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GMC ignores doctors on standard of proof

The GMC is to force through its plans for a civil standard of proof for fitness to practise hearings virtually unaltered, despite its consultation receiving an overwhelmingly negative response.

In the same week the GMC announced a 35% increase in registration feels, it revealed it had not been persuaded by GPs of the need to significantly alter its proposals. From April 2008, hearings will now judge cases against GPs on the balance of probabilities.

Professor Sir Graeme Catto, president of the council, said he was ‘disappointed' it would not have the support of the BMA when the switch from criminal to civil standard comes in next April.

‘It would have been helpful if the BMA had seen the advantages', he said.

But although the GMC discounted the BMA's concerns – and those of Pulse readers who signed our long-running petition against the move – it did adjust its guidance on the plans in response to criticism from the Medical Protection Society.

The MPS accused the council of imposing ‘punitive' sanctions on GPs during the three month consultation which ended in October.

The controversial use of a ‘flexibly applied' civil standard of proof gave ‘the impression of uncertainty, unfairness and inconsistency', the MPS added.

The GMC's guidance clarified that the standard of proof will always be civil, but that in more serious cases threatening a GP's registration, particularly convincing evidence would be required.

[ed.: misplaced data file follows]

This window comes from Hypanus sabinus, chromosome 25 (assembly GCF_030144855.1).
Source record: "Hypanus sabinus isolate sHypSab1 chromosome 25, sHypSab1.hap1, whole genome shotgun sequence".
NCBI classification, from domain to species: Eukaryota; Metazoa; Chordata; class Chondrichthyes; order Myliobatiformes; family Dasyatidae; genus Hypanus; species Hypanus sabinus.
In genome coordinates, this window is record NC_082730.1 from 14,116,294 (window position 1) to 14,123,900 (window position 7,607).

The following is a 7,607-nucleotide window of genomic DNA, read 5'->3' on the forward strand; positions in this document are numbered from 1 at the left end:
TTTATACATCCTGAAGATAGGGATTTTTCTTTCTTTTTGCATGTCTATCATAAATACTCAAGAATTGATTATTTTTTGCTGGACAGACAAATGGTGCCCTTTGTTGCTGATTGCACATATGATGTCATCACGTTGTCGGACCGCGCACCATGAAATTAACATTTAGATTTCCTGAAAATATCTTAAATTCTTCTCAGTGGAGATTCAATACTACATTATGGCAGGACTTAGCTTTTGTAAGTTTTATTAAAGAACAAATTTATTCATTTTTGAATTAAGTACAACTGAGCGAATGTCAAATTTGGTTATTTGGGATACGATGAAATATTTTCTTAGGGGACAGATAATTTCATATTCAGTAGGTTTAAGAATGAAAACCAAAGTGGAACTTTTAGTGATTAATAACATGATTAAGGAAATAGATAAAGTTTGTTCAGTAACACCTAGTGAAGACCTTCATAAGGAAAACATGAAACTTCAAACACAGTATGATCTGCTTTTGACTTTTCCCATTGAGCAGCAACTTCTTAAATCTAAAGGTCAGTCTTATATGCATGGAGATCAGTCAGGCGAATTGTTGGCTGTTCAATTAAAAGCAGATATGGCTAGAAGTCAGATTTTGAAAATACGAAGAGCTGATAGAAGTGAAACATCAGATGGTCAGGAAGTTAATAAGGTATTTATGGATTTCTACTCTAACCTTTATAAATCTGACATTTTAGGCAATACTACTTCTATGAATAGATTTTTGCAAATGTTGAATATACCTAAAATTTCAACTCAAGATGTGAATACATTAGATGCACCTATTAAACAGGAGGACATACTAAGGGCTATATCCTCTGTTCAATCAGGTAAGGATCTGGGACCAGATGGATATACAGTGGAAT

The GMC admitted: ‘Almost without exception, responses from individual members of the profession argued against the introduction of the civil standard of proof in our fitness to practice procedures.'

But Mr Paul Phillip, the council's director of standards and fitness, was keen to reassure GPs that there would remain recourse to the high court if necessary.

‘I expect we will end up in the High Court – it would be in doctors' and the GMC's interest to do so,' he said.

Professor Catto added: ‘There will no doubt be case law built up quite quickly in this area.'

But Dr John Salamonksi, a GP in Fife, warned: ‘Without a shadow of a doubt I will practice defensively now,' he said, adding that junior GPs will be put off joining ‘a profession where you can't adequately protect yourself.'

Dr Richard Vautrey, deputy chair of the GPC, said: ‘The GMC is trying to run faster than the Government on this'.

Professor Sir Graeme Catto: 'disappointed' not to get BMA support Professor Sir Graeme Catto: 'disappointed' not to get BMA support

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